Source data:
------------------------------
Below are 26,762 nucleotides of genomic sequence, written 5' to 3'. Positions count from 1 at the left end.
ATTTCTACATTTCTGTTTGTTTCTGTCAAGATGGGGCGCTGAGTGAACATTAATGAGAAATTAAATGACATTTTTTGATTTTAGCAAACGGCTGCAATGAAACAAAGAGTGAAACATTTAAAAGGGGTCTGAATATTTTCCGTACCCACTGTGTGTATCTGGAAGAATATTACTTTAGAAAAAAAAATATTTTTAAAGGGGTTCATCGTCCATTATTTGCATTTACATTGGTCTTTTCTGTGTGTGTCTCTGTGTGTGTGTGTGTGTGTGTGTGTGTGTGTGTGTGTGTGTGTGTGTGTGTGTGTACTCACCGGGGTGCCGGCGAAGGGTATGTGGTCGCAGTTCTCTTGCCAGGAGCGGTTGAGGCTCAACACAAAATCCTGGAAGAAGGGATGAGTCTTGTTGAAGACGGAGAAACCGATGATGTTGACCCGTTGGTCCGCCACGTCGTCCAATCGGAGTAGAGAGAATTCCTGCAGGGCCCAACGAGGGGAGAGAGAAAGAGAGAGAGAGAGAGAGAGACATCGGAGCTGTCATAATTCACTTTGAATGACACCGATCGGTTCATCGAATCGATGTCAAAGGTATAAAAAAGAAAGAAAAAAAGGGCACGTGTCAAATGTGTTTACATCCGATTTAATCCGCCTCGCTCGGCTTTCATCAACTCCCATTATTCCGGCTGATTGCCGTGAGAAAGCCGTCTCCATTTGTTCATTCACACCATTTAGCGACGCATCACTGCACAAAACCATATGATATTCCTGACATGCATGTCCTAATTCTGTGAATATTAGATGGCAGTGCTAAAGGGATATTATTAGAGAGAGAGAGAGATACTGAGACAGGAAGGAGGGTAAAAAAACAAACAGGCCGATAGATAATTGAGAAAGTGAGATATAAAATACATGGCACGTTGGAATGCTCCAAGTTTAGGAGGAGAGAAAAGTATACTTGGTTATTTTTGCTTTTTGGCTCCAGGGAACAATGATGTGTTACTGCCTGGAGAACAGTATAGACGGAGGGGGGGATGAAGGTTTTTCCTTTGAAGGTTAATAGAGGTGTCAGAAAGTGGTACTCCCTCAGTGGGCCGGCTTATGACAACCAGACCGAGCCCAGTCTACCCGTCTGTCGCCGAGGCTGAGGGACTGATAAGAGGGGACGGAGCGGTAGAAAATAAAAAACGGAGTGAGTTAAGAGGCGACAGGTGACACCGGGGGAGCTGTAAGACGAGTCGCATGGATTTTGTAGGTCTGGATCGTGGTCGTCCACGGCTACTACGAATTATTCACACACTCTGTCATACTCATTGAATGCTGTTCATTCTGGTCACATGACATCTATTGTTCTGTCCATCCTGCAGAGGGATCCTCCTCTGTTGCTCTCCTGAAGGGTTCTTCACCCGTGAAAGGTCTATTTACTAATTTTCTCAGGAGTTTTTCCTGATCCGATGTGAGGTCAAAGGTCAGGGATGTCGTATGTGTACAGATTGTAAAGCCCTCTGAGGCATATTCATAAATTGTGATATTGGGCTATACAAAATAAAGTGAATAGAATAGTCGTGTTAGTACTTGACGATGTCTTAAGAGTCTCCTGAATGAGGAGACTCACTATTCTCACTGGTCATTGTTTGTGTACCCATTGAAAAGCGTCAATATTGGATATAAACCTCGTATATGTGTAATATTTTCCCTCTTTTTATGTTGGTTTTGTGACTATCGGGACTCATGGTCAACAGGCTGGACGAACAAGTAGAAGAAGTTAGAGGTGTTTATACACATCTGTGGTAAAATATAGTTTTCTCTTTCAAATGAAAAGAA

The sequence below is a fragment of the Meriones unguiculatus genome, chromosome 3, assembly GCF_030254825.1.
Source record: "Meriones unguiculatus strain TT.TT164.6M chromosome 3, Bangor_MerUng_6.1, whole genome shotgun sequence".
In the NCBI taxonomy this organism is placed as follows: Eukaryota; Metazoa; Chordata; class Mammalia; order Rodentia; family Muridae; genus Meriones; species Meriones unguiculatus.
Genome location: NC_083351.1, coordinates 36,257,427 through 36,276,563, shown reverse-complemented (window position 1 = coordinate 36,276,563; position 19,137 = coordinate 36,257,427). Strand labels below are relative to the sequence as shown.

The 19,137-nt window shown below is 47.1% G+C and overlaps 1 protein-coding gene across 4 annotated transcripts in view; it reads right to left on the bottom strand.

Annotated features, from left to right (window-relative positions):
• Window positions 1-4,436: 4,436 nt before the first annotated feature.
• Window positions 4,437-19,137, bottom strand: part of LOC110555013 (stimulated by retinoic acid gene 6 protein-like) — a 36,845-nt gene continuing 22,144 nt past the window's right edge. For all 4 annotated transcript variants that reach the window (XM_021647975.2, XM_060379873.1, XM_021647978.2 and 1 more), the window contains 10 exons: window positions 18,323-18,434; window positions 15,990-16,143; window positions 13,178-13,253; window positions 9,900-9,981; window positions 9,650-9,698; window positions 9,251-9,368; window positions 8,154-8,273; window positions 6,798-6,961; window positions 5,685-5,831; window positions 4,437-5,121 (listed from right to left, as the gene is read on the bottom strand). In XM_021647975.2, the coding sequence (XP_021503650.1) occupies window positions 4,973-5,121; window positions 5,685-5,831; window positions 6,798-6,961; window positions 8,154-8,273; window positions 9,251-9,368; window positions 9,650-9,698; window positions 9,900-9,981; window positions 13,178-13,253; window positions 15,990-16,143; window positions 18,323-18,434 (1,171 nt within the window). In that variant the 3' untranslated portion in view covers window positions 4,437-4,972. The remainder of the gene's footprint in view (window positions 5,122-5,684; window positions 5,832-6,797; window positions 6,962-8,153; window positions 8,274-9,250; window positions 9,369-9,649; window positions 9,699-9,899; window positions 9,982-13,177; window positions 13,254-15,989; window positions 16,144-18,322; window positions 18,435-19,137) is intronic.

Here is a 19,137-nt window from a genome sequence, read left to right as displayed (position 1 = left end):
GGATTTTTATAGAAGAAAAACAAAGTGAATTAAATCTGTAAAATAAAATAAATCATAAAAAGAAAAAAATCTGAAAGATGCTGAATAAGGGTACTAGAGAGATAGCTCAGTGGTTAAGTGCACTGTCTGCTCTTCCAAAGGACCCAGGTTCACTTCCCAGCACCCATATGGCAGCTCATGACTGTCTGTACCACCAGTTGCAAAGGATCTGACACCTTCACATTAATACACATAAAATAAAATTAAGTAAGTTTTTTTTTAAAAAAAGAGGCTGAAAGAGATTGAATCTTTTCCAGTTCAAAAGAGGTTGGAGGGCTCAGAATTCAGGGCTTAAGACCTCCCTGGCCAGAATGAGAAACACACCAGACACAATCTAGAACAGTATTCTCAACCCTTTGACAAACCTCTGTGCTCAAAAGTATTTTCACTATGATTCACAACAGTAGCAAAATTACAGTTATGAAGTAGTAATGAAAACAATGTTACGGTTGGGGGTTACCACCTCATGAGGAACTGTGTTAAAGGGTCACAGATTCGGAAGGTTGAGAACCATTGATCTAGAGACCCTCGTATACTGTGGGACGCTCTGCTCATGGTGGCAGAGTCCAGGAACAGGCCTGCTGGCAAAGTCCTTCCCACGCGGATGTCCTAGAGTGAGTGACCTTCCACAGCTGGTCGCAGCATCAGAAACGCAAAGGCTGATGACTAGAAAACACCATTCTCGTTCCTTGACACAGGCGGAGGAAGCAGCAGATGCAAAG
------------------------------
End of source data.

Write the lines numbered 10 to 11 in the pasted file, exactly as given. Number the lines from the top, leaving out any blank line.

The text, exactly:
• Window positions 4,437-19,137, bottom strand: part of LOC110555013 (stimulated by retinoic acid gene 6 protein-like) — a 36,845-nt gene continuing 22,144 nt past the window's right edge. For all 4 annotated transcript variants that reach the window (XM_021647975.2, XM_060379873.1, XM_021647978.2 and 1 more), the window contains 10 exons: window positions 18,323-18,434; window positions 15,990-16,143; window positions 13,178-13,253; window positions 9,900-9,981; window positions 9,650-9,698; window positions 9,251-9,368; window positions 8,154-8,273; window positions 6,798-6,961; window positions 5,685-5,831; window positions 4,437-5,121 (listed from right to left, as the gene is read on the bottom strand). In XM_021647975.2, the coding sequence (XP_021503650.1) occupies window positions 4,973-5,121; window positions 5,685-5,831; window positions 6,798-6,961; window positions 8,154-8,273; window positions 9,251-9,368; window positions 9,650-9,698; window positions 9,900-9,981; window positions 13,178-13,253; window positions 15,990-16,143; window positions 18,323-18,434 (1,171 nt within the window). In that variant the 3' untranslated portion in view covers window positions 4,437-4,972. The remainder of the gene's footprint in view (window positions 5,122-5,684; window positions 5,832-6,797; window positions 6,962-8,153; window positions 8,274-9,250; window positions 9,369-9,649; window positions 9,699-9,899; window positions 9,982-13,177; window positions 13,254-15,989; window positions 16,144-18,322; window positions 18,435-19,137) is intronic.

Here is a 19,137-nt window from a genome sequence, read left to right as displayed (position 1 = left end):